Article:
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What Went Well: First Half

There were positives from the first half of the 2022 Marlins season that are worth noting.

Miami Marlins starting pitcher Sandy Alcantara (22) delivers a pitch during the fifth inning against the Philadelphia Phillies at loanDepot Park. Sam Navarro-USA TODAY Sports

We are 91 games into the 2022 season and the Miami Marlins sit at 43-48. The team is currently in 4th place in the NL East and enters the “second half” with only a slim chance to make the playoffs (1.8% per Baseball-Reference and 2.9% per FanGraphs).

Thus far, the return on the $89M that Bruce Sherman committed to Jorge Soler and Avísail García has netted them -0.1 rWAR, with all of the positive value coming from the power of Soler, who posted just a .299 OBP in 70 games played. Jazz Chisholm Jr. has lost large chunks of his season to injury and Trevor Rogers and Jesús Sánchez are enduring sophomore slumps.

As the title may suggest, though, let us use this opportunity to escape from an otherwise disappointing season and reflect on the bright spots.

Smoother Jazz

When anointed the everyday 2nd baseman’s job ahead of the 2021 season, Jazz Chisholm Jr. gave baseball another young star worth paying attention to, albeit one whose raw talent had yet to be refined. Between 2020-21, Chisholm became just the 21st player in baseball history to hit at least 20 home runs and steal 20 bases in his first 145 career games. That’s despite 164 strikeouts in those games and a .296 OBP which ranked 20th among those to do so.

The 2022 version of Chisholm would appear more mature, and more polished, hitting 14 home runs, stealing 12 bases, and posting a 140 OPS+ en route to earning the start at 2nd base for the NL in the All-Star Game. While a back strain may have cost him the chance to play in the Midsummer Classic, should this be a sign of things to come, the Marlins’ young star could be a perennial participant in the event for years to come.

Did we also mention he’s 5th among 2nd basemen with 9 DRS since the start of 2021 according to Fielding Bible? Well, he is.

Sandy Days in South Beach

The Sandy Alcantara who graced the Major League Baseball landscape from 2017-2021 was successful. The former top pitching prospect of the St. Louis Cardinals posted a 121 ERA+ over 487 13 innings over that span, garnering an All-Star nod for his efforts in 2019.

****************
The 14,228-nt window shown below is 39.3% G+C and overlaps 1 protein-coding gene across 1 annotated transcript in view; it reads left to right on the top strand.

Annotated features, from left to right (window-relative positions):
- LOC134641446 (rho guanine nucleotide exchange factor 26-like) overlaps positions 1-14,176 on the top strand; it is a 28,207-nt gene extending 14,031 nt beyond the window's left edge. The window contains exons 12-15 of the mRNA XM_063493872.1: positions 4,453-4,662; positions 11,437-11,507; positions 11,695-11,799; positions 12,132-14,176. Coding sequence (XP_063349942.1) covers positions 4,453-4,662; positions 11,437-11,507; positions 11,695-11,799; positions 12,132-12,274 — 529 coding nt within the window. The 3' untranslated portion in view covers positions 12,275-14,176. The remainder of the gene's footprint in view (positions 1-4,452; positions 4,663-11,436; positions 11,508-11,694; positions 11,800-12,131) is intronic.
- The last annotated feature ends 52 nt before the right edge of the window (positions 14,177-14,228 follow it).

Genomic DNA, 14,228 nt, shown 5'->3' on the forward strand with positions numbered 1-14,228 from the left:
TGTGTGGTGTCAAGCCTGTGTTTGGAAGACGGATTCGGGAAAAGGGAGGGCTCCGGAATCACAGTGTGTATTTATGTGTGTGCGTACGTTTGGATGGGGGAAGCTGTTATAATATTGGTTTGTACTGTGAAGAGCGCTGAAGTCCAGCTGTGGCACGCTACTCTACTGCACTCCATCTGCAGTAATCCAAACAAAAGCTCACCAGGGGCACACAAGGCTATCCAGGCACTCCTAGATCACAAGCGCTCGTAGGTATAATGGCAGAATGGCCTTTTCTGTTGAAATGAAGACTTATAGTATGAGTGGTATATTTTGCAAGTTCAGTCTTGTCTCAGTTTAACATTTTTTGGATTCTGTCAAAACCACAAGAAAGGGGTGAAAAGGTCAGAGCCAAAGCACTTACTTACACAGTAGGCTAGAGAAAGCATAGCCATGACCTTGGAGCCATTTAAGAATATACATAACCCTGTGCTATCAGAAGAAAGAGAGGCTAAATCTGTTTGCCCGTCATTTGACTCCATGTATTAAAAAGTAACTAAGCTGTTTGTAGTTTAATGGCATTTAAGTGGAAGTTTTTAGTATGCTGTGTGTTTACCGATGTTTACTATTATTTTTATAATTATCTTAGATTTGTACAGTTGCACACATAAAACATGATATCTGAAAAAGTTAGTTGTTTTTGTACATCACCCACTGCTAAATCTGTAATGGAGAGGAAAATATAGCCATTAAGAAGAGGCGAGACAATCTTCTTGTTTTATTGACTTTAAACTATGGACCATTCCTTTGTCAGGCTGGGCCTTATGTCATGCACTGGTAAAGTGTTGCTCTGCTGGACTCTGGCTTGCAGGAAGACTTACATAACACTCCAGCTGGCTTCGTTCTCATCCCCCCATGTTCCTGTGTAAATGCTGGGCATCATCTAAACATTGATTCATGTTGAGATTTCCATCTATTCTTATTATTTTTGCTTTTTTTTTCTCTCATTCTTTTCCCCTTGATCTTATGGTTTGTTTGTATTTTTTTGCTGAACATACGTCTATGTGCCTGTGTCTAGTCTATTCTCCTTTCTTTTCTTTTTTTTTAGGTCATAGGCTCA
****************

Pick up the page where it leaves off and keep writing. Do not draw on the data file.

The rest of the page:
Come 2022, Alcantara has blossomed into arguably the sport’s best pitcher.

In an MLB-best 138 13 innings pitched in the first half—one that lead many a publication to champion for his starting the All-Star Game—Alcantara also boasted the NL’s best ERA (1.76). He led the majors in complete games (2), batters faced (524), Adjusted ERA+ (233), and rWAR (5.3). The Marlins’ ace enters the second half in the midst of a 13-start streak of pitching at least 7 innings.

While no pitcher in the 30 seasons of Miami baseball has been bestowed the NL Cy Young, should Alcantara sustain this level of dominance, it will be hard to argue on behalf of anyone else.

All About that Bass, No Trouble

In his first season of a multi-year deal with the Marlins, Anthony Bass got off to a rocky start. While the 3.82 ERA and corresponding 110 ERA+ from him in 2021 were respectable on the surface, peripherals such as FIP tell a different story. Among the 106 relievers who pitched at least 50 innings with aLI (Average Leverage Index) of at least 1.10, Bass ranked 103rd in FIP at 4.93. In 61 13 innings, Bass allowed 11 home runs and finished in a four-way tie for losses among relievers with 9, slipping up at the worst possible moments.

Fast forward to 2022 and it’s been “new year, new me.” Lowering his WHIP from 1.29 to 0.96, Bass has authored the best season of his career to this point, allowing just 6 earned runs in 39 23 innings (1.38 ERA). In the process, he has also drastically cut back on his previous long ball propensity, with only 1 being hit against the Michigan native (0.2).

Whilst still not striking out guys with the fervor of most shutdown relievers (8.6 K/9), 2022 Bass has also set career-highs in K/BB (4.75) and FIP (2.13). From someone who wrote him off after 2021, I have to eat my words and declare Anthony Bass the best-kept secret in all of relief pitching.

A Glimpse Into the Future?

Quick trivia question: In the post-Stanton/Yelich/Ozuna era of Marlins baseball, which hitter (min. 750 PA) has the highest adjusted OPS+?

If you answered Garrett Cooper, then you’re either an ardent devotee to the franchise, a frequent Stathead user, or all of the above. He has a 117 OPS+ in 1,169 PA.

With all due respect to Cooper, a 31-year-old, oft-injured 1B/DH being the franchise’s most productive bat is evidence that a core of young, controllable positions players hasn’t exactly manifested itself.

The Marlins do, however, have reinforcements waiting in the wings. Some of them have already dipped their feet into big league waters.

Lewin Díaz is the presumed first baseman of the immediate future, but the presence of Cooper and Jesús Aguilar has made the path to playing time difficult for the 25-year-old. He has seen action in 3 major league games this season. A possible trade of one of the two vets would open the door for Díaz to assume a regular role on the 26-man roster.

In the outfield, Jerar Encarnacion announced his presence with authority, hitting a go-ahead grand slam in his MLB debut on June 19. Like Díaz, Encarnacion, JJ Bleday, Peyton Burdick, and Griffin Conine are demonstrating that they can contribute if the above-mentioned Avisaíl García and Jorge Soler miss extended periods of time (or miraculously switch teams this coming winter).

The Saturday ahead of the All-Star break did see the arrival of the club’s second-rated prospect, Max Meyer, another potential star to compliment Alcantara and Co. in one of the sport’s more promising starting staffs.